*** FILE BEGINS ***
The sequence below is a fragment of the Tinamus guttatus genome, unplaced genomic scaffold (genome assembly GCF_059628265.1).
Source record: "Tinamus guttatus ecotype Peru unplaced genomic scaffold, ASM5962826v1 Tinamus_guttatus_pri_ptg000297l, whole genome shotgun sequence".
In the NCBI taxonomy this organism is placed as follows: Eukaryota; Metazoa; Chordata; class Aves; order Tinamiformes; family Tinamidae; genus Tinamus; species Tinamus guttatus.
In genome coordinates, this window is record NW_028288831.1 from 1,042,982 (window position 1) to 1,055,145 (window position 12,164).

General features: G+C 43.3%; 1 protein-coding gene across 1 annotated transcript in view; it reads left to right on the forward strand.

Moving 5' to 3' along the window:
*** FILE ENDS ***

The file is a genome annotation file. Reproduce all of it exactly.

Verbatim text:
The sequence below is a fragment of the Tinamus guttatus genome, unplaced genomic scaffold (genome assembly GCF_059628265.1).
Source record: "Tinamus guttatus ecotype Peru unplaced genomic scaffold, ASM5962826v1 Tinamus_guttatus_pri_ptg000297l, whole genome shotgun sequence".
In the NCBI taxonomy this organism is placed as follows: Eukaryota; Metazoa; Chordata; class Aves; order Tinamiformes; family Tinamidae; genus Tinamus; species Tinamus guttatus.
In genome coordinates, this window is record NW_028288831.1 from 1,042,982 (window position 1) to 1,055,145 (window position 12,164).

General features: G+C 43.3%; 1 protein-coding gene across 1 annotated transcript in view; it reads left to right on the forward strand.

Moving 5' to 3' along the window: